In 2016, conflict between Turkey and the United States began to spark when American missionary Brunson was arrested as an anti-government figure in Turkey. Brunson was a pastor who had devoted himself to missionary work for 23 years before moving to Turkey with his wife. Although Brunson continued to appeal his innocence at the court, he was detained on charges of supporting the Kurdish Workers' Party, which the Turkish government has designated as an illegal organization, and engaging in espionage. The U.S. government and Congress have aggressively pressured the Turkish government to release Brandon. Just a year and a half after his detention, Turkey's court rejected the U.S. government's demand for Brandon’s release, placing him instead under house arrest, out of consideration for his health condition. In response, the U.S. government eventually imposed strong sanctions on Turkey.
Why Doesn’t Turkey release Brunson?
The Turkish government was aware of the significance of Andrew Brunson to the Trump administration. When, then, did Turkey not release Andrew Brunson in spite of facing economic crisis? The answer takes us back to the attempted coup in Turkey in July 2016. At that time, Turkish President Recep Tayyip Erdogan was bent on catching his political enemy Petula Guren, having pointed him out as the leader of the coup. Since Guren had defected to the United States, President Erdogan sent an ultimatum to the United States shortly after the coup attempt, demanding Guren’s repatriation. The U.S., however, was skeptical of Turkey's request because Petula Guren had once been a political ally of Erdogan’s. In response, Turkey held Andrew Bronson in custody.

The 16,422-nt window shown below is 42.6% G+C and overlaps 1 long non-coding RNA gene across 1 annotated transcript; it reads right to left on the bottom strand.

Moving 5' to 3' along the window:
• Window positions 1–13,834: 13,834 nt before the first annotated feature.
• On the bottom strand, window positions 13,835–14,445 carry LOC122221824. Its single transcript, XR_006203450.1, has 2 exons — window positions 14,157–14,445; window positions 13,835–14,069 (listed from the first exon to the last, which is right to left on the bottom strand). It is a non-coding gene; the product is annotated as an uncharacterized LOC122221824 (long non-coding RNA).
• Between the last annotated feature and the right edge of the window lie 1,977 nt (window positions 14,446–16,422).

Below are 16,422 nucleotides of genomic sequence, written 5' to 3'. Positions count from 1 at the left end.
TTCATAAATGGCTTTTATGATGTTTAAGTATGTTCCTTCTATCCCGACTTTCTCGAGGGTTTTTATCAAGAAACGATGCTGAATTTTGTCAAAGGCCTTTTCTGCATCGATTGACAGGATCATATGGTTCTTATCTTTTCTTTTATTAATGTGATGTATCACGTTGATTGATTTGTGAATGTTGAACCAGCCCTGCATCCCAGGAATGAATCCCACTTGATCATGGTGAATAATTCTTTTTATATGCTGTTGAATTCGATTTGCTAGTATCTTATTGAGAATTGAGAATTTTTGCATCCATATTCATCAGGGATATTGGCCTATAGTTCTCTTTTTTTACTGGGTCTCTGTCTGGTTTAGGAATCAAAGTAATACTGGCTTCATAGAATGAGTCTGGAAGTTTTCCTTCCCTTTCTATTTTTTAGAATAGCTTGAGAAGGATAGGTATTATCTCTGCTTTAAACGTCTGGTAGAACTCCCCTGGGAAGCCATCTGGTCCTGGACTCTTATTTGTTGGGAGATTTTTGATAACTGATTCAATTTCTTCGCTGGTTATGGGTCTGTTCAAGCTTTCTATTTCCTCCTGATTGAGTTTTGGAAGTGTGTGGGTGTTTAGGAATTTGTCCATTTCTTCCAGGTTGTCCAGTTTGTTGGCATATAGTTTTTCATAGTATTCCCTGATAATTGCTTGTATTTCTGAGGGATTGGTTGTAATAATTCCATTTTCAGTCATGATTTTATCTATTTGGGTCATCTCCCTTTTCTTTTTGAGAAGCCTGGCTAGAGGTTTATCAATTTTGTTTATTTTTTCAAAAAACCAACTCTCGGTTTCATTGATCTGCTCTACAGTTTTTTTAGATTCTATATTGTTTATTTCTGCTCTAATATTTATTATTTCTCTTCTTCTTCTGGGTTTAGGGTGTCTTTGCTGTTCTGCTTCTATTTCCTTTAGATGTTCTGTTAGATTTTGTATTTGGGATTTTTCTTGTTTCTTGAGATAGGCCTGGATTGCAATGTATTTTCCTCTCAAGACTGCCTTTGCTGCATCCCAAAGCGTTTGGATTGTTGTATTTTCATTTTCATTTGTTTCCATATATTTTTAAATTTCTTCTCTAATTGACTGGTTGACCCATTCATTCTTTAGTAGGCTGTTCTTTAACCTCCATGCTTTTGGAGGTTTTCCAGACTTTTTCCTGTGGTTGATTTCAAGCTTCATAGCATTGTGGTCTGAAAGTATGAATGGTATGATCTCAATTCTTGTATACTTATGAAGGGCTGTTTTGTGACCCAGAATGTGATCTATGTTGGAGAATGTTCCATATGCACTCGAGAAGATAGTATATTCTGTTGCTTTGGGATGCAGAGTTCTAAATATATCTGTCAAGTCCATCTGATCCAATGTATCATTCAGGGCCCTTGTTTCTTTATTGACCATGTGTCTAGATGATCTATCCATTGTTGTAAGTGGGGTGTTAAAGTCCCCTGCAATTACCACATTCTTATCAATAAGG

Later at the NATO summit on July 11, Turkey offered the U.S. an exchange of Brunson and Turkish Ebru Özkan, who had been detained in Israel on charges of smuggling and collusion with terrorists. In response to Turkey's proposal, the U.S. contacted Israel, and finally released Ebru Özkan on condition of acquitting Brunson. Turkey, however, went ahead with Brunson’s trial, dismissing the exchange as a one-sided affair by the U.S. By changing the conditions of the deal, Turkey put itself in danger and at risk of U.S. sanctions.
What Happened to Turkey due to U.S. Sanctions?
Plunge of the Turkish Lira and the Financial Crisis